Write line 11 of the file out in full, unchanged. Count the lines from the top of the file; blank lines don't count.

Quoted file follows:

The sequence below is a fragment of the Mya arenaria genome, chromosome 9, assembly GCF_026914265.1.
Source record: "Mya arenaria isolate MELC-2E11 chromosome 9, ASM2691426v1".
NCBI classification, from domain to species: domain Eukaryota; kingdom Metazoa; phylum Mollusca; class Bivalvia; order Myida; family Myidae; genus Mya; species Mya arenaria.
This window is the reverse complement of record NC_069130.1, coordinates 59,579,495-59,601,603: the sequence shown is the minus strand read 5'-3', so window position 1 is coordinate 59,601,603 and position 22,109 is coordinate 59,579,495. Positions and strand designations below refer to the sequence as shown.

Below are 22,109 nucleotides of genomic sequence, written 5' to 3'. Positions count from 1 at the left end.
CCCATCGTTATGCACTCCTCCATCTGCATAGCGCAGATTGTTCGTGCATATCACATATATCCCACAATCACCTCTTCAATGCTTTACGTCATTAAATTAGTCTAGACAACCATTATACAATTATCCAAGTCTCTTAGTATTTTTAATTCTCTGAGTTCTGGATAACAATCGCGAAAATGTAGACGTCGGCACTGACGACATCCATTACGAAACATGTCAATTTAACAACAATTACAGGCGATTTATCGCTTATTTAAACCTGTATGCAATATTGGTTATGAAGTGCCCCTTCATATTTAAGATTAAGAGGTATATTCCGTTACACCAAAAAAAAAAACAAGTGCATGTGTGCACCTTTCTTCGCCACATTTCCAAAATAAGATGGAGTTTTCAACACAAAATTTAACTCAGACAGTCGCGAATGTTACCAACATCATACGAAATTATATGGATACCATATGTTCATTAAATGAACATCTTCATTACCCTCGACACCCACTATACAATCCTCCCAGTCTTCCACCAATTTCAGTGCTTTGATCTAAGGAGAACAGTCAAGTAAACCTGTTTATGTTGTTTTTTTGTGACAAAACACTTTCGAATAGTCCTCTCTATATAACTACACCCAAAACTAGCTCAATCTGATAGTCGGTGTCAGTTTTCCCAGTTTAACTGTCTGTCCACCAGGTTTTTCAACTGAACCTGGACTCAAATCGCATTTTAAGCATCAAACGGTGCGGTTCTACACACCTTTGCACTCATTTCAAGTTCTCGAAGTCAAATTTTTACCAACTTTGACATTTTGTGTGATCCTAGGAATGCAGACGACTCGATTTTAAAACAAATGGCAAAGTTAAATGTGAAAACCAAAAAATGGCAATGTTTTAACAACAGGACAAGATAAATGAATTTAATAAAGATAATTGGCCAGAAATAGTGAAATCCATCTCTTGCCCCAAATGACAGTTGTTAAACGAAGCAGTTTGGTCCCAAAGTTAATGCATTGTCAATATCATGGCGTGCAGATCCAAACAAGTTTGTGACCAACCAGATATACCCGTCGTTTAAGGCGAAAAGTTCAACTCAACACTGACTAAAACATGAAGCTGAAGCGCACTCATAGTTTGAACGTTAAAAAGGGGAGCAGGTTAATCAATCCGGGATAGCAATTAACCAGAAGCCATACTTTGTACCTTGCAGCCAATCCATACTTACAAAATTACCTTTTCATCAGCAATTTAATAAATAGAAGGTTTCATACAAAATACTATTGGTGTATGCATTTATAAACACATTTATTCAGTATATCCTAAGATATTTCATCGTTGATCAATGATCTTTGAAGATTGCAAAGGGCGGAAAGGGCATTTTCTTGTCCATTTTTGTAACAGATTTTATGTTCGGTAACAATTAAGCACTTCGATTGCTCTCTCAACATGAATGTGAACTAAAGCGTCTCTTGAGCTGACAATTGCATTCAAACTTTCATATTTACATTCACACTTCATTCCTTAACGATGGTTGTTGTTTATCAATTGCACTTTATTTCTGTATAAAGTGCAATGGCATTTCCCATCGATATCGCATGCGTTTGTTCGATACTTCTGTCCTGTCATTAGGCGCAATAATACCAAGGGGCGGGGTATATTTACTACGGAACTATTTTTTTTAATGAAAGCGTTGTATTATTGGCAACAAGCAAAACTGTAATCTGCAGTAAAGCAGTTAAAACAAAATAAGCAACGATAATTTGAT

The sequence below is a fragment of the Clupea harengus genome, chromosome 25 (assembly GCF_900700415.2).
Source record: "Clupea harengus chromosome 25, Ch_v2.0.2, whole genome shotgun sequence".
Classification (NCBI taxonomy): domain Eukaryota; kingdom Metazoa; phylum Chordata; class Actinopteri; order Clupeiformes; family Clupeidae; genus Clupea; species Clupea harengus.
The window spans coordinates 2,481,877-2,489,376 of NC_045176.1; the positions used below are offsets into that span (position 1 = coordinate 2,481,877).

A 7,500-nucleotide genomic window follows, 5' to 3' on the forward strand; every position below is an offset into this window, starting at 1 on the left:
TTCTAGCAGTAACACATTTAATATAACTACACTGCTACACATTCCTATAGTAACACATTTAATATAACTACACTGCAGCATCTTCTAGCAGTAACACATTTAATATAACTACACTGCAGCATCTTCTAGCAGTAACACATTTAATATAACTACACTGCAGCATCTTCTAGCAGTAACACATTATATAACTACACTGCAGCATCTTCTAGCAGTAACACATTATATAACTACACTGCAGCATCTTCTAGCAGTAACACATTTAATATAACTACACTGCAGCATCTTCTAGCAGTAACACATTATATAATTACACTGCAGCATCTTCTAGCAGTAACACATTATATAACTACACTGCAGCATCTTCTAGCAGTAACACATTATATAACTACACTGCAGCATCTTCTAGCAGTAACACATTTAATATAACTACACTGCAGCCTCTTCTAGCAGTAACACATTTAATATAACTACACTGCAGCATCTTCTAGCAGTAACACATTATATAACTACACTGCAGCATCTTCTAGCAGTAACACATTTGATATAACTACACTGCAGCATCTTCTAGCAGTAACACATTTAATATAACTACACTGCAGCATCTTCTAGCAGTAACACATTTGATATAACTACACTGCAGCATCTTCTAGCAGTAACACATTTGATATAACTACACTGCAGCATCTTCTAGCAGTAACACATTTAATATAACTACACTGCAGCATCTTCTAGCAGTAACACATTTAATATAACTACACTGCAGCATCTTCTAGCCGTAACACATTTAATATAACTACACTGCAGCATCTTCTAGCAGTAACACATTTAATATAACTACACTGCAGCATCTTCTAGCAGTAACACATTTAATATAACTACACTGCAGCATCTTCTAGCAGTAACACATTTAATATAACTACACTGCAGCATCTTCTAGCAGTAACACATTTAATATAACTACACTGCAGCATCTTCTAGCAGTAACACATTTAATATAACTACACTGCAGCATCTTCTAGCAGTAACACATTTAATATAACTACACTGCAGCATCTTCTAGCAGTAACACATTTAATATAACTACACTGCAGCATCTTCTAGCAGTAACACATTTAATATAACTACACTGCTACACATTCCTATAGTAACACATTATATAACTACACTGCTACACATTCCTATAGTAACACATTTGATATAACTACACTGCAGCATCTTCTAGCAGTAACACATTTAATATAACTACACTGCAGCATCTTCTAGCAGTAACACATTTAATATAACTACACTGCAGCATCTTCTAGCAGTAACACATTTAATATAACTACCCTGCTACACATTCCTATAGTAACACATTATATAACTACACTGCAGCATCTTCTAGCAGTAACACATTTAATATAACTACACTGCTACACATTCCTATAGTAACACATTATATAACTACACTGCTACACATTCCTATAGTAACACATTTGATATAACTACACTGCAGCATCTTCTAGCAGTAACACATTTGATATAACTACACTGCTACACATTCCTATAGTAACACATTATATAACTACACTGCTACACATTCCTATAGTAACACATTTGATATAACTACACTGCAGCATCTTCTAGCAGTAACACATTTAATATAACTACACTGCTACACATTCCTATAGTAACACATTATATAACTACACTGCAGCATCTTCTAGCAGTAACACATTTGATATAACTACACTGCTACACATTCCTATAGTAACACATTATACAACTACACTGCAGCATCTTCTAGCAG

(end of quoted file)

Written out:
A 7,500-nucleotide genomic window follows, 5' to 3' on the forward strand; every position below is an offset into this window, starting at 1 on the left: